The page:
This example creates an animated "spider net". It consists of several lines which appear one after the other at the times given by VisibleAfter until the full net is visible at the end of the animation:
SpiderNet := proc(move, move1, rc, gc, bc) local r, lines, x, y, x1, y1; begin r := 1.0: lines := [FAIL $ 361]: for i from 0 to 360 do thet := float(i*PI/180); x := r * cos(move * thet); y := r * sin(move * thet); x1 := r * cos(move1 * thet); y1 := r * sin(move1 * thet); lines[i+1] := plot::Line2d([x, y] ,[x1, y1], Color = [abs(rc*sin(i*PI/360)), abs(gc*sin(i*PI/360 + PI/4)), abs(bc*sin(i*PI/360 + PI/2))], VisibleAfter = i/36 ); end_for: plot::Group2d(op(lines), Name = "SpiderNet", Axes = None, Scaling = Constrained) end_proc:
plot(SpiderNet(3, 7, 0.9, 0.1, 0.5))
delete SpiderNet:
This example creates an animated "Maurer rose". Here the animation starts with the full object. During the animation the lines disappear at the times given by VisibleBefore:
MaurerRose := proc(n, b, rc, gc, bc) local lines, i, thet, r, x, y, x1, y1; begin r := 1.0; lines := [FAIL $ 361]: b := float(b*PI/180); for i from 0 to 360 do thet := float(i*PI/180); x := r * sin(n*thet) * cos(thet); y := r * sin(n*thet) * sin(thet); x1 := r * sin(n*(thet+b))* cos(thet+b); y1 := r * sin(n*(thet+b))* sin(thet+b); lines[i+1] := plot::Line2d([x, y], [x1, y1], Color = [abs(rc*sin(i*PI/360)), abs(gc*sin(i*PI/360 + PI/4)), abs(bc*sin(i*PI/360 + PI/2))], VisibleBefore = i/36 ); end_for: plot::Group2d(op(lines), Name = "MaurerRose", Axes = None, Scaling = Constrained): end_proc:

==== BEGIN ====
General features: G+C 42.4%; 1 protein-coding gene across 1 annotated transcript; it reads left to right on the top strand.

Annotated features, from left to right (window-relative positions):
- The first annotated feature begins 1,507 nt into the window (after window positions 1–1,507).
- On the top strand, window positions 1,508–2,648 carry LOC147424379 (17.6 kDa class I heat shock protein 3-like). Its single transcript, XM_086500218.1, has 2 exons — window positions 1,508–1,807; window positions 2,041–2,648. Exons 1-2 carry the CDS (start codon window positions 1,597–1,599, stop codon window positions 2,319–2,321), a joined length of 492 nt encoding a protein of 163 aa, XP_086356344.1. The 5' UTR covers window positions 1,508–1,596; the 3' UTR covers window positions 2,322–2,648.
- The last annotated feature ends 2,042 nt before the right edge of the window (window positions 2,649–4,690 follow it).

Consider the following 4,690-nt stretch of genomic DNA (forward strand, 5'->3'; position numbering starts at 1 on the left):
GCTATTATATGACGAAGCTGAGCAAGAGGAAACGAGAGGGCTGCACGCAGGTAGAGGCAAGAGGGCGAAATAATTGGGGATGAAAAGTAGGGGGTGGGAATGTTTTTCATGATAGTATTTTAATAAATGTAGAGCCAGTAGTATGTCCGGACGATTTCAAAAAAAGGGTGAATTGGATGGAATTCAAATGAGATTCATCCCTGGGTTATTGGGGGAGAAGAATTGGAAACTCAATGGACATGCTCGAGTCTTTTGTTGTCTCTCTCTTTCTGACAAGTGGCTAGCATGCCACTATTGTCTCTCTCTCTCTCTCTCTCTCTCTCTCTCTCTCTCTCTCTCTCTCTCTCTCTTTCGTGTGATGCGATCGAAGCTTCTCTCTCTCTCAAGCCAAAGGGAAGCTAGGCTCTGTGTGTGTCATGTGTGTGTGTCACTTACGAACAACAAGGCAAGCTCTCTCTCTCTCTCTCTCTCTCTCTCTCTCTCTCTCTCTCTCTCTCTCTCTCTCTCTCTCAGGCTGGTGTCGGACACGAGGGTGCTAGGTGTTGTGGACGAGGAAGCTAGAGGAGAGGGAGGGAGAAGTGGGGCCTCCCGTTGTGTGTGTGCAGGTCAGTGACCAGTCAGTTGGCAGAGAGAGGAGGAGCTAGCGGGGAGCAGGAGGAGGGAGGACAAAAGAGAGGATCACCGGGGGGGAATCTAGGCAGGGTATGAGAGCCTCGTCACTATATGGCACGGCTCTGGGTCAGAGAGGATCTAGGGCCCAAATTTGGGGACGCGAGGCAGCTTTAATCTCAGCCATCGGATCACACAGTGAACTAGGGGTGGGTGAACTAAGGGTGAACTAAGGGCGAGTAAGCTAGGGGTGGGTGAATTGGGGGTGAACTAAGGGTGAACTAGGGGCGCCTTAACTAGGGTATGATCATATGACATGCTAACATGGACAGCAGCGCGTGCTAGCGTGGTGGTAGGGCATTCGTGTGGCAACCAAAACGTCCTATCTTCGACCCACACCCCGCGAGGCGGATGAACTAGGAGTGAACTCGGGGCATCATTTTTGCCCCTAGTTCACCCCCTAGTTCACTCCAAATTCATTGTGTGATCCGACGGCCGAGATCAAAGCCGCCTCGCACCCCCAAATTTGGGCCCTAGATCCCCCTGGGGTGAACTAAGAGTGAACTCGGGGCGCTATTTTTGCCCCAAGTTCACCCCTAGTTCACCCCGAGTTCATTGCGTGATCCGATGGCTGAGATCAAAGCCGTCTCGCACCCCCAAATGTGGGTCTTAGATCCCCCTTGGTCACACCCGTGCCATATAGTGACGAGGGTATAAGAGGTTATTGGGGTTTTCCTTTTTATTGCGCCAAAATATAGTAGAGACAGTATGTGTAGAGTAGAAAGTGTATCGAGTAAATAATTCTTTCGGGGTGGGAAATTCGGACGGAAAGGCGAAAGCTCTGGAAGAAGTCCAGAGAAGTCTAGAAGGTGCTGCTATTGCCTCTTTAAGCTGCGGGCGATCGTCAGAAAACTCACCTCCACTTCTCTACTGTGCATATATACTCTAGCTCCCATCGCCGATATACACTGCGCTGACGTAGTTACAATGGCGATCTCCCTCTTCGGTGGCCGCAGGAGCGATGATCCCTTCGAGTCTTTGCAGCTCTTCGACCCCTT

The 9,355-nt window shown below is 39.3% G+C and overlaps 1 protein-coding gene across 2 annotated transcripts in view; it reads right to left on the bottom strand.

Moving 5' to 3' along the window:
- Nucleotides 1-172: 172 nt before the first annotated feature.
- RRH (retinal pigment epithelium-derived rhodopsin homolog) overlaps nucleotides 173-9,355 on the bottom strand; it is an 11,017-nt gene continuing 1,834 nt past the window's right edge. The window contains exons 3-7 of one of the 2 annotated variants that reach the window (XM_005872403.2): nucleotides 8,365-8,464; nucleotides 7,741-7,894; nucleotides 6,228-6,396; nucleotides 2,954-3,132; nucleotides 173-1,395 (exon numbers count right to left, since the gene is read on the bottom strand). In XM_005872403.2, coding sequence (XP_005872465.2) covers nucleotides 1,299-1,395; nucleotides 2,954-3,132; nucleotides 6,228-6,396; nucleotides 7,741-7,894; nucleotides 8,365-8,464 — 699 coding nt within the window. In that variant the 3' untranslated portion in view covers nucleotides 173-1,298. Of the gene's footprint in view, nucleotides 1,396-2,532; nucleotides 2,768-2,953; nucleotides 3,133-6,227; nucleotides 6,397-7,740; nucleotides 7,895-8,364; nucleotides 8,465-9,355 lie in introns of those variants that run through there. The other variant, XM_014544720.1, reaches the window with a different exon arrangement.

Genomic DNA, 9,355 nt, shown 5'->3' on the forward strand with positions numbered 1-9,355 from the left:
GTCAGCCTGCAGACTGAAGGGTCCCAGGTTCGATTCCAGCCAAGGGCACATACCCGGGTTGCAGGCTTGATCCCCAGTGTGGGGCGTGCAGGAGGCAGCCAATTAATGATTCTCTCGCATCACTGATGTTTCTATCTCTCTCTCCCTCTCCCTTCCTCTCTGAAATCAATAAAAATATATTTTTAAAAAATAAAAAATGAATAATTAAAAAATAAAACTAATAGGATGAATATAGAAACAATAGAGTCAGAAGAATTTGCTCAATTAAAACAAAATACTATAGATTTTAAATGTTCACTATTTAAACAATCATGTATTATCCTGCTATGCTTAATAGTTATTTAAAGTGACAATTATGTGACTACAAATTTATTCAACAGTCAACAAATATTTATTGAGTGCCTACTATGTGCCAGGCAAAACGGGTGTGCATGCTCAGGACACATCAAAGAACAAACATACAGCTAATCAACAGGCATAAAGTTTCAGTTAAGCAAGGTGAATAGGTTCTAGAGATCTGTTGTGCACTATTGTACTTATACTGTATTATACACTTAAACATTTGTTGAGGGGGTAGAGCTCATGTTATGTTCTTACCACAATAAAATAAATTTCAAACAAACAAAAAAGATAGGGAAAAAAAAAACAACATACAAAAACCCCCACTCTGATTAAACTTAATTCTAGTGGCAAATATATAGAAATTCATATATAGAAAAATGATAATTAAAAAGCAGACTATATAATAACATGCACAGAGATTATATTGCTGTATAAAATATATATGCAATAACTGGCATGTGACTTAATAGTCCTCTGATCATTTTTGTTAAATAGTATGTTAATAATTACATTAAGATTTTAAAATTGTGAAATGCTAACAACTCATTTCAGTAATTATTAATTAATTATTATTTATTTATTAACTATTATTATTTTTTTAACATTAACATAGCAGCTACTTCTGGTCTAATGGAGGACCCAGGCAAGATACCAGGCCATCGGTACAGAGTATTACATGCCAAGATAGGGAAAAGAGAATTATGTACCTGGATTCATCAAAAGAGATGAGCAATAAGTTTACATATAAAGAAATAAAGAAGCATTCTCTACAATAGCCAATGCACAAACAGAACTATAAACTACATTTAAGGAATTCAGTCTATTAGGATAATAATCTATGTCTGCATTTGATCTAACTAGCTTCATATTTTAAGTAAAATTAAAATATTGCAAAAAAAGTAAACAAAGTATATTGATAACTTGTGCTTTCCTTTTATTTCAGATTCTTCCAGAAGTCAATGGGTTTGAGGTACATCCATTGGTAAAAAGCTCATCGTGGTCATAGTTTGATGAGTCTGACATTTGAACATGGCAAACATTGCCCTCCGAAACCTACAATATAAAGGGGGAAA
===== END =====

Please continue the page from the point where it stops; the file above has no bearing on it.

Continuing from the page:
plot(MaurerRose(4, 120, 0.1, 0.5, 0.9)):
delete MaurerRose:
This example creates an animated "Lissajous net". It is built up from lines that have a life span of only 2 seconds each, set by VisibleFromTo:
LissajousNet := proc(r, a, b, R, A, B, rc, gc, bc) local lines, i, thet; begin lines := [FAIL $ 361]: for i from 0 to 360 do thet := float(i*PI/180); x := r * cos(a*thet); y := r * sin(b*thet); x1 := R * cos(A*thet); y1 := R * sin(B*thet); lines[i+1] := plot::Line2d([x, y], [x1, y1], Color = [abs(rc*sin(i*PI/360)), abs(gc*sin(i*PI/360 + PI/4)), abs(bc*sin(i*PI/360 + PI/2))], VisibleFromTo = i/36 .. i/36 + 2 ); end_for: plot::Group2d(op(lines), Name = "LissajousNet", Axes = None, Scaling = Constrained): end_proc:
plot(LissajousNet(2, 3, 4, 1, 6, 3, 0.7, 0.1, 0.99))
delete LissajousNet:
Here is a 3D example of an animation. A "spider net" is built up with lines that have a life span of 4 seconds each:
SpiderNet3d := proc(a, b, c, rc, gc, bc) local r, lines, i, x, x1, y, y1, thet, z1, z; begin r := 1.0: lines := [FAIL $ 361]: for i from 0 to 360 do thet := float(i*PI/180); x := r * cos(thet)*cos(thet); y := r * sin(thet)*cos(thet); z := r * sin(thet): x1 := r * cos(a*thet)*cos(a*thet); y1 := r * sin(b*thet)*cos(b*thet); z1 := r * sin(c*thet): lines[i+1] := plot::Line3d([x,y,z],[x1,y1,z1], Color = [abs(rc*sin(i*PI/360)), abs(gc*sin(i*PI/360 + PI/4)), abs(bc*sin(i*PI/360 + PI/2))], VisibleFromTo = i/36 .. i/36 + 4 ); end_for: plot::Group3d(op(lines), Name = "SpiderNet3d"): end_proc:
plot(SpiderNet3d(2, 1, 3, 0.99, 0.9, 0.1))
The last examples on this page are taken from the mathPAD Online Edition (http://www.mupad.com/mathpad/recreations.html) written by Prof. Mirek Majewski. See there for details about the mathematics behind the examples above.